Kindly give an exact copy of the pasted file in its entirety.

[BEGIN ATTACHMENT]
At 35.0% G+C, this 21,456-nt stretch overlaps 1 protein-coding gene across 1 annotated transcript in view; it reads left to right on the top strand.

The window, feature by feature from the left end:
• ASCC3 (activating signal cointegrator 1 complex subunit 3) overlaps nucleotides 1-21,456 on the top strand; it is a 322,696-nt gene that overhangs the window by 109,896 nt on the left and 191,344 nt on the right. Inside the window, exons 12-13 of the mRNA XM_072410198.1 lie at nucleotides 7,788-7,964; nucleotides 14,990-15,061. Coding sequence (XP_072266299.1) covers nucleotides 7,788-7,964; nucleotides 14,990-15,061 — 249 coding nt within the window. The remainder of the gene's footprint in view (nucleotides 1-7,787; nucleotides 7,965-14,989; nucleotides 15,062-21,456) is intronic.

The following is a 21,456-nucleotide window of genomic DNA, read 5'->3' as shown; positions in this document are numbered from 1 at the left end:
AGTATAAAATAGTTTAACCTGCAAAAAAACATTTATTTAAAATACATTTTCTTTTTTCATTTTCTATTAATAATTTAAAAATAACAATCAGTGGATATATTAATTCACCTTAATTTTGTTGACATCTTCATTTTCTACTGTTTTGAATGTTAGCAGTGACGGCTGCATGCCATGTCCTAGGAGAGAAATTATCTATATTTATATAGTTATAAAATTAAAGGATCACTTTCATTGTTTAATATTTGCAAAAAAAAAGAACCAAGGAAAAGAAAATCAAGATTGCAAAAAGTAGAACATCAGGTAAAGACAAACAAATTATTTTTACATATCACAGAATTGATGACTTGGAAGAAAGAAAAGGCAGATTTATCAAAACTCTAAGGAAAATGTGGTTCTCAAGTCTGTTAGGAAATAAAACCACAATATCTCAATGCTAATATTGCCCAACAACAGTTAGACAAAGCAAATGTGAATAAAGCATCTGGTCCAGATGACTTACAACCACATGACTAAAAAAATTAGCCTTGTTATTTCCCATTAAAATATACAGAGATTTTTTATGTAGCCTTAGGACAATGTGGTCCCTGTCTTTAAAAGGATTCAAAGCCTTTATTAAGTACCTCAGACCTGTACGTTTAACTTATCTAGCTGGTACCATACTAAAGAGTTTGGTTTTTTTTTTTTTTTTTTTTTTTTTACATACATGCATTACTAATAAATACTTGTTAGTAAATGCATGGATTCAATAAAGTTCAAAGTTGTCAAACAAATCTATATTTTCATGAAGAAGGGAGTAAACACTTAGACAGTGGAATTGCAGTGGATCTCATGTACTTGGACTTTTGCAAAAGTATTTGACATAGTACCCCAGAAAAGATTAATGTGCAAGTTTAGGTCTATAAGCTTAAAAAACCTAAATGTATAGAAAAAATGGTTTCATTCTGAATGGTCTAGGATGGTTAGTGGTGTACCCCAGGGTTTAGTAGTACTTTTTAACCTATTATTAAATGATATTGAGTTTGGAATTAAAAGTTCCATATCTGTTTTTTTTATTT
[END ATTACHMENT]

At 35.0% G+C, this 21,456-nt stretch overlaps 1 protein-coding gene across 1 annotated transcript in view; it reads left to right on the top strand.

The window, feature by feature from the left end:
• ASCC3 (activating signal cointegrator 1 complex subunit 3) overlaps nucleotides 1-21,456 on the top strand; it is a 322,696-nt gene that overhangs the window by 109,896 nt on the left and 191,344 nt on the right. Inside the window, exons 12-13 of the mRNA XM_072410198.1 lie at nucleotides 7,788-7,964; nucleotides 14,990-15,061. Coding sequence (XP_072266299.1) covers nucleotides 7,788-7,964; nucleotides 14,990-15,061 — 249 coding nt within the window. The remainder of the gene's footprint in view (nucleotides 1-7,787; nucleotides 7,965-14,989; nucleotides 15,062-21,456) is intronic.

The following is a 21,456-nucleotide window of genomic DNA, read 5'->3' as shown; positions in this document are numbered from 1 at the left end:
AGTATAAAATAGTTTAACCTGCAAAAAAACATTTATTTAAAATACATTTTCTTTTTTCATTTTCTATTAATAATTTAAAAATAACAATCAGTGGATATATTAATTCACCTTAATTTTGTTGACATCTTCATTTTCTACTGTTTTGAATGTTAGCAGTGACGGCTGCATGCCATGTCCTAGGAGAGAAATTATCTATATTTATATAGTTATAAAATTAAAGGATCACTTTCATTGTTTAATATTTGCAAAAAAAAAGAACCAAGGAAAAGAAAATCAAGATTGCAAAAAGTAGAACATCAGGTAAAGACAAACAAATTATTTTTACATATCACAGAATTGATGACTTGGAAGAAAGAAAAGGCAGATTTATCAAAACTCTAAGGAAAATGTGGTTCTCAAGTCTGTTAGGAAATAAAACCACAATATCTCAATGCTAATATTGCCCAACAACAGTTAGACAAAGCAAATGTGAATAAAGCATCTGGTCCAGATGACTTACAACCACATGACTAAAAAAATTAGCCTTGTTATTTCCCATTAAAATATACAGAGATTTTTTATGTAGCCTTAGGACAATGTGGTCCCTGTCTTTAAAAGGATTCAAAGCCTTTATTAAGTACCTCAGACCTGTACGTTTAACTTATCTAGCTGGTACCATACTAAAGAGTTTGGTTTTTTTTTTTTTTTTTTTTTTTTTACATACATGCATTACTAATAAATACTTGTTAGTAAATGCATGGATTCAATAAAGTTCAAAGTTGTCAAACAAATCTATATTTTCATGAAGAAGGGAGTAAACACTTAGACAGTGGAATTGCAGTGGATCTCATGTACTTGGACTTTTGCAAAAGTATTTGACATAGTACCCCAGAAAAGATTAATGTGCAAGTTTAGGTCTATAAGCTTAAAAAACCTAAATGTATAGAAAAAATGGTTTCATTCTGAATGGTCTAGGATGGTTAGTGGTGTACCCCAGGGTTTAGTAGTACTTTTTAACCTATTATTAAATGATATTGAGTTTGGAATTAAAAGTTCCATATCTGTTTTTTTTATTT